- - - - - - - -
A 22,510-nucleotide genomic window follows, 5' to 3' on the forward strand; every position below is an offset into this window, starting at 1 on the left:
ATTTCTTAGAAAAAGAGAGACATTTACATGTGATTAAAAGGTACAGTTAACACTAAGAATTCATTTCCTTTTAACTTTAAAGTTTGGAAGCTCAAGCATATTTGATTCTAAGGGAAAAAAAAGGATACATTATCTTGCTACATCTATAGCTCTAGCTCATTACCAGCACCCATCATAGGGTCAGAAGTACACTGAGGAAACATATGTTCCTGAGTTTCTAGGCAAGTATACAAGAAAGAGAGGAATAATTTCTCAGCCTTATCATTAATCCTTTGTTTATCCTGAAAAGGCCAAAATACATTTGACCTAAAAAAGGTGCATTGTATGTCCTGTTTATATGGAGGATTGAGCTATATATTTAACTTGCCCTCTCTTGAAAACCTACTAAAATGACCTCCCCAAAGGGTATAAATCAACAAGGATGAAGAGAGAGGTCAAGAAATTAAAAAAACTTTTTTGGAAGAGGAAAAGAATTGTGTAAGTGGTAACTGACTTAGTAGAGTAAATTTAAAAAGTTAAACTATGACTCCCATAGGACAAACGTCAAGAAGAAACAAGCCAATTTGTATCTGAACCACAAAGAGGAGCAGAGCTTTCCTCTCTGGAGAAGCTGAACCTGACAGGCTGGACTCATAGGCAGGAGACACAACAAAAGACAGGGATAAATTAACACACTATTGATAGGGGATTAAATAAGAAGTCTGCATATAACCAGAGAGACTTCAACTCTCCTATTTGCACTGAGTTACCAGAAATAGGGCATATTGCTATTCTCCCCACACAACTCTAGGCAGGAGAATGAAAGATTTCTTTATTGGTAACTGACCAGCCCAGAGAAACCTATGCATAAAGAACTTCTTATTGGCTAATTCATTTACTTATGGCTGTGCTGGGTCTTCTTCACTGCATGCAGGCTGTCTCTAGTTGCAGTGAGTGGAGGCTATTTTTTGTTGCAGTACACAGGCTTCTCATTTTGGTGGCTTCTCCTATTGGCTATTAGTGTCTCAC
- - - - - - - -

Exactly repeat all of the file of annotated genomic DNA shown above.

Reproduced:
A 22,510-nucleotide genomic window follows, 5' to 3' on the forward strand; every position below is an offset into this window, starting at 1 on the left:
ATTTCTTAGAAAAAGAGAGACATTTACATGTGATTAAAAGGTACAGTTAACACTAAGAATTCATTTCCTTTTAACTTTAAAGTTTGGAAGCTCAAGCATATTTGATTCTAAGGGAAAAAAAAGGATACATTATCTTGCTACATCTATAGCTCTAGCTCATTACCAGCACCCATCATAGGGTCAGAAGTACACTGAGGAAACATATGTTCCTGAGTTTCTAGGCAAGTATACAAGAAAGAGAGGAATAATTTCTCAGCCTTATCATTAATCCTTTGTTTATCCTGAAAAGGCCAAAATACATTTGACCTAAAAAAGGTGCATTGTATGTCCTGTTTATATGGAGGATTGAGCTATATATTTAACTTGCCCTCTCTTGAAAACCTACTAAAATGACCTCCCCAAAGGGTATAAATCAACAAGGATGAAGAGAGAGGTCAAGAAATTAAAAAAACTTTTTTGGAAGAGGAAAAGAATTGTGTAAGTGGTAACTGACTTAGTAGAGTAAATTTAAAAAGTTAAACTATGACTCCCATAGGACAAACGTCAAGAAGAAACAAGCCAATTTGTATCTGAACCACAAAGAGGAGCAGAGCTTTCCTCTCTGGAGAAGCTGAACCTGACAGGCTGGACTCATAGGCAGGAGACACAACAAAAGACAGGGATAAATTAACACACTATTGATAGGGGATTAAATAAGAAGTCTGCATATAACCAGAGAGACTTCAACTCTCCTATTTGCACTGAGTTACCAGAAATAGGGCATATTGCTATTCTCCCCACACAACTCTAGGCAGGAGAATGAAAGATTTCTTTATTGGTAACTGACCAGCCCAGAGAAACCTATGCATAAAGAACTTCTTATTGGCTAATTCATTTACTTATGGCTGTGCTGGGTCTTCTTCACTGCATGCAGGCTGTCTCTAGTTGCAGTGAGTGGAGGCTATTTTTTGTTGCAGTACACAGGCTTCTCATTTTGGTGGCTTCTCCTATTGGCTATTAGTGTCTCAC